A few weeks ago we automated a portion of our inventory management system involving kits that contain several individual items. For example, one of the things that now happens is that when a product goes out of stock, all of the kits that contain that item now also go out of stock. Previously we managed this manually. Sometimes we’d mark the kit out of stock, sometimes we’d substitute a different product in, other times we’d ship a portion of the kit to customers and then the rest when it became available. It was all too much to manage manually at our current volume.
The programming itself wasn’t difficult, but the testing was because of how our development workflow goes. I start on my local machine, which runs WampServer. Once everything is working there, the code is pushed to our staging server, and then to the live server. For better or worse, the staging server uses the live database. I wouldn’t set it up this way again now, but sometimes with legacy software it’s not always a worthwhile exercise to blow things up that are more or less working.
In this particular instance though, there were a few problems. I couldn’t test with live inventory, so I needed to do all of my testing on my local machine. However, one of the limitations of my local environment is that it’s not set up to send email, and strategic email notifications to our team are a critical part of this inventory automation.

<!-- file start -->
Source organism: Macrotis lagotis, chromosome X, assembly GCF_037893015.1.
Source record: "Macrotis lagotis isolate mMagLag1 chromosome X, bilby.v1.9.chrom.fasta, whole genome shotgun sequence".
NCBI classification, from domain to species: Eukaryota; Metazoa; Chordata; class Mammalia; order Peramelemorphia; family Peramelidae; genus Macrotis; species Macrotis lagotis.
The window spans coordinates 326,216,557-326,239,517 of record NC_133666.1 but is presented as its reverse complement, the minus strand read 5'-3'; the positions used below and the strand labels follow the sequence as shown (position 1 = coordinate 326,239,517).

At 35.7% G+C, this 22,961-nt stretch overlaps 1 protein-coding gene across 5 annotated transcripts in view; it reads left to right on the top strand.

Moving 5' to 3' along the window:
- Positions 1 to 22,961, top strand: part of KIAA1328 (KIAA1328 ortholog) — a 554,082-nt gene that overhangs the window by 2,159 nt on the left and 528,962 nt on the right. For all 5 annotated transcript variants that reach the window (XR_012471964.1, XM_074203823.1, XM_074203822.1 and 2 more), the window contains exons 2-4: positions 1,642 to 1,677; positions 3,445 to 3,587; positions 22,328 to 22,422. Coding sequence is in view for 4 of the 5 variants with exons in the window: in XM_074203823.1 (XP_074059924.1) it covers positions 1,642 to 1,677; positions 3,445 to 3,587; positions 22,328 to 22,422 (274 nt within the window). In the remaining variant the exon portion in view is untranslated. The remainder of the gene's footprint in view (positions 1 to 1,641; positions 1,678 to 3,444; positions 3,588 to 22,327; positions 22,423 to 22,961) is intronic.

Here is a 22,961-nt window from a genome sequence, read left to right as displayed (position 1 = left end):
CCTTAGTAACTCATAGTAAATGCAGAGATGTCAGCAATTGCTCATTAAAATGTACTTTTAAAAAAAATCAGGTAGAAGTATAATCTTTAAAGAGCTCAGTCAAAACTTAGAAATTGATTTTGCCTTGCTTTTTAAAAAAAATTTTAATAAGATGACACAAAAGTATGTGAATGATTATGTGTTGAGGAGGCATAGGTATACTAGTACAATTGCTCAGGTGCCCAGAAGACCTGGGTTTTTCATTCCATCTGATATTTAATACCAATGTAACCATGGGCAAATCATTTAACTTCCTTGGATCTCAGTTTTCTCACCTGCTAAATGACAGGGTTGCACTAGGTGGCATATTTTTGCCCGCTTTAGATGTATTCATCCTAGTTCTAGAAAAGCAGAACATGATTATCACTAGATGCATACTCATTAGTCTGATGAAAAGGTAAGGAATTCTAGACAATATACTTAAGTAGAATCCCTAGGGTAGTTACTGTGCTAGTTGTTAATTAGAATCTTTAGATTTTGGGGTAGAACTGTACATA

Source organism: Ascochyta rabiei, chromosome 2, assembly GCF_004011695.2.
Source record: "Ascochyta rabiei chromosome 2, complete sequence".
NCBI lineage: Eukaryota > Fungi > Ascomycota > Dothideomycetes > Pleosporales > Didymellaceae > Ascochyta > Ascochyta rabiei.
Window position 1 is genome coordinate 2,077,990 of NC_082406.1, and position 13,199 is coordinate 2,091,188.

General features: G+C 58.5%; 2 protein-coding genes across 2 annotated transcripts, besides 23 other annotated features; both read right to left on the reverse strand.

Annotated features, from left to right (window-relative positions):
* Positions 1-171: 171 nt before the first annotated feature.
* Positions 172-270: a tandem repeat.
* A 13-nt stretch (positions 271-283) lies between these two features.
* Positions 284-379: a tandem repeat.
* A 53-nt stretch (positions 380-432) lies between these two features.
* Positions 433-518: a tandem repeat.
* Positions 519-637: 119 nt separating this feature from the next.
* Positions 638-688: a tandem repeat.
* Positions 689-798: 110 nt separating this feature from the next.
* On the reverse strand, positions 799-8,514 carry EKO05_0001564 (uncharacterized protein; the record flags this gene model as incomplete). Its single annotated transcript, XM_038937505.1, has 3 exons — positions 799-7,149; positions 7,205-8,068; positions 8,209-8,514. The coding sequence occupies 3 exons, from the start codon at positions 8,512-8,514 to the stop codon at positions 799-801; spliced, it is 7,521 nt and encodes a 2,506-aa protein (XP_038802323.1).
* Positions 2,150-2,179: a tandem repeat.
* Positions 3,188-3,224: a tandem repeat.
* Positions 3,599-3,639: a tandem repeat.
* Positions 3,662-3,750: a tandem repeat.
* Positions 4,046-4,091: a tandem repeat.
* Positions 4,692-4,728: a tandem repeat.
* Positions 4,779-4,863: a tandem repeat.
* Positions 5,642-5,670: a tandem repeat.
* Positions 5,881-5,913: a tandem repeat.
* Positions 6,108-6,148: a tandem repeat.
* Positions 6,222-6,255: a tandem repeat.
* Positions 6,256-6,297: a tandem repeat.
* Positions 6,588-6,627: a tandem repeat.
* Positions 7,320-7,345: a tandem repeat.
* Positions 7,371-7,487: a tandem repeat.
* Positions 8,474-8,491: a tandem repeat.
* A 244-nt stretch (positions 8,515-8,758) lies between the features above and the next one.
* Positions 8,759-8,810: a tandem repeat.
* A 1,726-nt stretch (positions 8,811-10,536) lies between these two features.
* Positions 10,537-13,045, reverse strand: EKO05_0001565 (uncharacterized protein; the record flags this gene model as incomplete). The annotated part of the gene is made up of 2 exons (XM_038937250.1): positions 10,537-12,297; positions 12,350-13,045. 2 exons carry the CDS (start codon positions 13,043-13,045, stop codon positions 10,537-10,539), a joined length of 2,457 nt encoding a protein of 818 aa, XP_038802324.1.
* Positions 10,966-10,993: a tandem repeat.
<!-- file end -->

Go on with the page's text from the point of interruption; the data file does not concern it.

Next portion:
If you send email from your server like we do, sending email can be a challenge to set up locally. There are workarounds and tools out there, but they all seemed overkill for what I need. I really just need a way to see the components of the message – who it was sent to, what the subject was, what the headers were, that the content is, what time it was sent. I don’t much care if an actual email is sent or not (and in most cases, when testing, I’d prefer that it not be).
That’s when the proverbial light bulb went off. All of our email is actually sent through a single function in our own
I spent a few hours on a Saturday morning proving out the concept. It worked great! I signed up for an account and placed an order. Then I checked my new inbox, which I started referring to as my Localbox, to see the registration email and order confirmation.
It worked so helpful and was so simple that I decided to open source it. The project is called PHP Localbox and can be found at PHPLocalbox.com, with the full instructions and source code available on GitHub. I’ve installed it on a few other projects that I’m working on. It’s typically up and running in minutes, paying dividends right away. Hopefully other developers in a similar boat will find it useful.
Here’s a screenshot of your “inbox”. You can view or archive any message:
When you view a message, you can see all of the relevant information, followed by a preview of the actual message itself. This is loaded in an iframe, making it essentially the same as if the email content was outputted into your web browser. Everything is responsive, making it easy to test on mobile devices, and it supports both plain text emails and HTML messages like the one below:
Small side projects like this and Z.ips.ME are fun. I always learn a few new things in the process, and it feels good to launch something new, even if it’s something small and open source like this.
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